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Doctor Faustus Duality in the Doctor: Values in Faustus

Uploaded by Qcom12 on Apr 27, 2005

In Christopher Marlowe’s the epic Christian tragedy, Doctor Faustus, the protagonist, Dr. Faustus, struggles between following God or Lucifer. Faustus, who is an enigma in himself, is capable of tremendous eloquence and willful blindness. His refusal to see what is fact and what is fiction is a result of his pompous persona. In his quest to become omnipotent, Faustus fails to see that there is life after death and that his material possessions are of no consequence. Faustus is a combatant in his own internal war of knowledge or salvation. Faustus’s inner turmoil gives way to the dominant meaning within the play: Medieval morals versus Renaissance ideals. Faustus’s harrowing demise serves not only as a message to all but also gives justice to the age-old cliche “too little too late.� Marlowe’s characterization of Faustus leads one to the predominant idea of duality in society of his era in which Medieval values conflict with those of the Renaissance.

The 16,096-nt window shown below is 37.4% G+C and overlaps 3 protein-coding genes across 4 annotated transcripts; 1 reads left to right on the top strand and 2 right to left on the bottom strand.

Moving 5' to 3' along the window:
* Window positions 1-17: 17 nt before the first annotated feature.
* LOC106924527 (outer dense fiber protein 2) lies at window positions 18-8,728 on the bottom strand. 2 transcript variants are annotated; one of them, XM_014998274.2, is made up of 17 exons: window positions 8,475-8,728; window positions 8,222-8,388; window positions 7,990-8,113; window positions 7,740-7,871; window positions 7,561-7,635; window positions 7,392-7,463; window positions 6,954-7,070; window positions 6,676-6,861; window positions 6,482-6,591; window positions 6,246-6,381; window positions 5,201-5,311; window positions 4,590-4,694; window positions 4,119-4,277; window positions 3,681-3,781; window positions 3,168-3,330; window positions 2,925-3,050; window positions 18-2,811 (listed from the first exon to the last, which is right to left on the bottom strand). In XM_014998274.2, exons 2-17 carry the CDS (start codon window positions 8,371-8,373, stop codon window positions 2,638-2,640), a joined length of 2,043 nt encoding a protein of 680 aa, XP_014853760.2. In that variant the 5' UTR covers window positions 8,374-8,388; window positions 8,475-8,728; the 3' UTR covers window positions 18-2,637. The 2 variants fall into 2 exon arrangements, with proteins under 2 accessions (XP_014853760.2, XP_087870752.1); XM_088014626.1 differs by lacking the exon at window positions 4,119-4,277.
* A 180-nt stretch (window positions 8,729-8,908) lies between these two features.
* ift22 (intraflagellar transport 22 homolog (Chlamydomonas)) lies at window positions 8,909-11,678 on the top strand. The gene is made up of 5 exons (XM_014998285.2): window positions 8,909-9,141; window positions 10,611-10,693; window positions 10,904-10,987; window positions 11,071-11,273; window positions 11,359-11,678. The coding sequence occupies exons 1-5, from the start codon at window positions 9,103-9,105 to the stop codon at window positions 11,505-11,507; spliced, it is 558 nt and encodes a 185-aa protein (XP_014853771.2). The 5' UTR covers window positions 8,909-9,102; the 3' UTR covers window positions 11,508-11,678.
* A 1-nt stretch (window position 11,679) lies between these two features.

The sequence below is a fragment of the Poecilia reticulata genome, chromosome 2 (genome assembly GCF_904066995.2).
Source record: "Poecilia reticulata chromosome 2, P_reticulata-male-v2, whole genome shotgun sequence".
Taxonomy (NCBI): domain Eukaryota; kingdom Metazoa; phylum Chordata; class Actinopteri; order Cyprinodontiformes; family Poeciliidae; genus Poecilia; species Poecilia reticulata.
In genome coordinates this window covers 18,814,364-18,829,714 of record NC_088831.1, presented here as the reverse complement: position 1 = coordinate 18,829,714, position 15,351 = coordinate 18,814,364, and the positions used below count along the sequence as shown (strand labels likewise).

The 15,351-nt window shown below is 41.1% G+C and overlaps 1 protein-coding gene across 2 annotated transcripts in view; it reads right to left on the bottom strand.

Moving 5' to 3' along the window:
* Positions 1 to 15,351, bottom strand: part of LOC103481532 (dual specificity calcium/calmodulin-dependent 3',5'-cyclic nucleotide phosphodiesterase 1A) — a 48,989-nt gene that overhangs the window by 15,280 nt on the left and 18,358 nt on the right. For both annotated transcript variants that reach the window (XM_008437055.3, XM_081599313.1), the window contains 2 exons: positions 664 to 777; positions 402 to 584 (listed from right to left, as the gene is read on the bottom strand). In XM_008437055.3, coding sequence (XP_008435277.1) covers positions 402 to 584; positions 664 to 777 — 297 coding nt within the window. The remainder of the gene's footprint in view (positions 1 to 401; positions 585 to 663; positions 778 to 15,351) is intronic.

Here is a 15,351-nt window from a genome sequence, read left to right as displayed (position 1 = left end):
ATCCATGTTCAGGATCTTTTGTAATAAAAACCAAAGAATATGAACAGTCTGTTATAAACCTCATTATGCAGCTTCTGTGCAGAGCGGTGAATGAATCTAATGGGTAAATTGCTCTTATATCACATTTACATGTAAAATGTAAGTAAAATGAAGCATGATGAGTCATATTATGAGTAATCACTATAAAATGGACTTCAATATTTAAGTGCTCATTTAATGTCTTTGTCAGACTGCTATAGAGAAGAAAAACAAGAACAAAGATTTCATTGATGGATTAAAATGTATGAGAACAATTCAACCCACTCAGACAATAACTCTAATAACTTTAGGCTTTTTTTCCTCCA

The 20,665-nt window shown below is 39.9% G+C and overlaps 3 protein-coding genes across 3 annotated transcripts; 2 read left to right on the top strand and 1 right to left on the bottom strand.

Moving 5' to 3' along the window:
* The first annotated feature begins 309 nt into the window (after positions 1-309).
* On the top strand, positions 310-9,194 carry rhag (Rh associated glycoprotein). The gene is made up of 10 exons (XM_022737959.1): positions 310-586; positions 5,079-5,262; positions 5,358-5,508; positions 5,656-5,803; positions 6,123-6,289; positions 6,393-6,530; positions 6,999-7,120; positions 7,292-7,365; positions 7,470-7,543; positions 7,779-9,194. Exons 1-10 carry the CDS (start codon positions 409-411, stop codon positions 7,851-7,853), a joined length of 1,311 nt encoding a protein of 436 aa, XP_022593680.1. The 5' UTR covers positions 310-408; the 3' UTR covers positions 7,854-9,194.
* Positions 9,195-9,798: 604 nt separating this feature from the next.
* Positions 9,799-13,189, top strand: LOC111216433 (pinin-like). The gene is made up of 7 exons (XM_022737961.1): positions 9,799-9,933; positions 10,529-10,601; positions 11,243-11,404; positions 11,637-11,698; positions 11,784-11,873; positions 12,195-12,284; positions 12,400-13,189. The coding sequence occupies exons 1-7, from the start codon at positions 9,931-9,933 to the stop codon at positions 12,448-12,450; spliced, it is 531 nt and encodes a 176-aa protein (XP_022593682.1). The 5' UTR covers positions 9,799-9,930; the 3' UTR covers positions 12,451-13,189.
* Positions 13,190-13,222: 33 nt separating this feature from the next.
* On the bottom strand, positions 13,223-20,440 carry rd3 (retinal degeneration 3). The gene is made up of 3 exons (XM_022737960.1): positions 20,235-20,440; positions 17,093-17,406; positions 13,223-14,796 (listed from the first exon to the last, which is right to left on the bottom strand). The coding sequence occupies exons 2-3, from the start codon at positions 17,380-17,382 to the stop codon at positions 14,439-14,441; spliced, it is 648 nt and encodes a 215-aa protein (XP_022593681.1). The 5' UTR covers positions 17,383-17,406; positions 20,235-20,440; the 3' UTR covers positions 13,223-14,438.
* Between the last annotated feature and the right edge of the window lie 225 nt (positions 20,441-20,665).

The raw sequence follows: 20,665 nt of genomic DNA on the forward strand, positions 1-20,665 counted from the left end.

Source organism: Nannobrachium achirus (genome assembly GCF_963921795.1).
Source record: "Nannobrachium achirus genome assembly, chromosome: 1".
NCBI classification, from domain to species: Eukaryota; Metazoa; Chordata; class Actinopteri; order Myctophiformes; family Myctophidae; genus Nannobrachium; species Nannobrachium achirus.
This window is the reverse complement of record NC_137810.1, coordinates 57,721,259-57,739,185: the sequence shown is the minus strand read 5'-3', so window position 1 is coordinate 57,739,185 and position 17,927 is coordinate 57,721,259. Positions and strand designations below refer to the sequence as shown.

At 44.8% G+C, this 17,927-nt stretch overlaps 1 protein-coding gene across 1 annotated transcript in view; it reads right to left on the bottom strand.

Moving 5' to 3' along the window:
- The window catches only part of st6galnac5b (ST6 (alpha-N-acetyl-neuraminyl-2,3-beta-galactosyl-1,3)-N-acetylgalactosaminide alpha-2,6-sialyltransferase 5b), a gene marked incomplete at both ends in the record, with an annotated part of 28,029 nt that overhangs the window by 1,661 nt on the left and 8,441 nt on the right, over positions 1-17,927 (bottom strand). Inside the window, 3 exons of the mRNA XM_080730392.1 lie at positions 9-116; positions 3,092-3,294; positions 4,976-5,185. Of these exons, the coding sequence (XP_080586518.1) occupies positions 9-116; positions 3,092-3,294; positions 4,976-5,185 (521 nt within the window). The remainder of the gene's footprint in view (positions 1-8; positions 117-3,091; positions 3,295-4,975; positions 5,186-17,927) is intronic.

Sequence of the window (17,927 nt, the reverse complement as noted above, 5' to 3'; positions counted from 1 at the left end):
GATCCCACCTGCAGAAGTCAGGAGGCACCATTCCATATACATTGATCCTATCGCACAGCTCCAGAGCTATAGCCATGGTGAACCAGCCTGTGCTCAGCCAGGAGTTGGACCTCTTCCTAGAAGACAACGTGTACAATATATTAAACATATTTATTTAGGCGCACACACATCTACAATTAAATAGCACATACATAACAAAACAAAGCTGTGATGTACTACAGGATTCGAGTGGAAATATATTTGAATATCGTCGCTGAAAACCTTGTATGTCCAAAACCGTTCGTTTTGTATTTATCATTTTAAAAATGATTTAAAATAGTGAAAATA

In the opening of the play Marlowe uses the chorus to announce the time, place, and most importantly, to introduce Faustus. The chorus refers to the Greek myth of Icarus while characterizing Faustus - “ Till swoll’n with cunning, of self conceit,/ His waxen wings did mount above his reach/ And melting, heavens conspired his overthrow!�(Prologue. 19-21.). “ His waxen wings did mount above his reach� is an ironic comparison between Icarus and Faustus. It is ironic because Icarus directly disobeys his father, which ties into the idea of moral sin. However, in Faustus’ case it is disobedient to become too learned. Also, the line “ heavens conspired his overthrow� could be a reference to Lucifer’s attempt to overpower God. Thus, the Chorus would ultimately be making reference to Faustus attempting to outwit God. This does in fact tie into the stark contrast between Medieval and Renaissance values; the medieval world shunned all that was not Christian while the Renaissance was a re-birth of learning in which people openly questioned divinity as with much more. The chorus makes it seem that Faustus is a ‘bad’ man because he seeks knowledge. In essence, it portrays Faustus as a “Renaissance man who pays the medieval price for being one.�

Faustus’s constant struggle between conforming to Medieval values or exploring Renaissance principles is heightened by the Good Angel and Bad Angel. The Good Angel pulls Faustus towards Medieval...

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Uploaded by:   Qcom12

Date:   04/27/2005

Category:   Literature

Length:   7 pages (1,569 words)

Views:   3366

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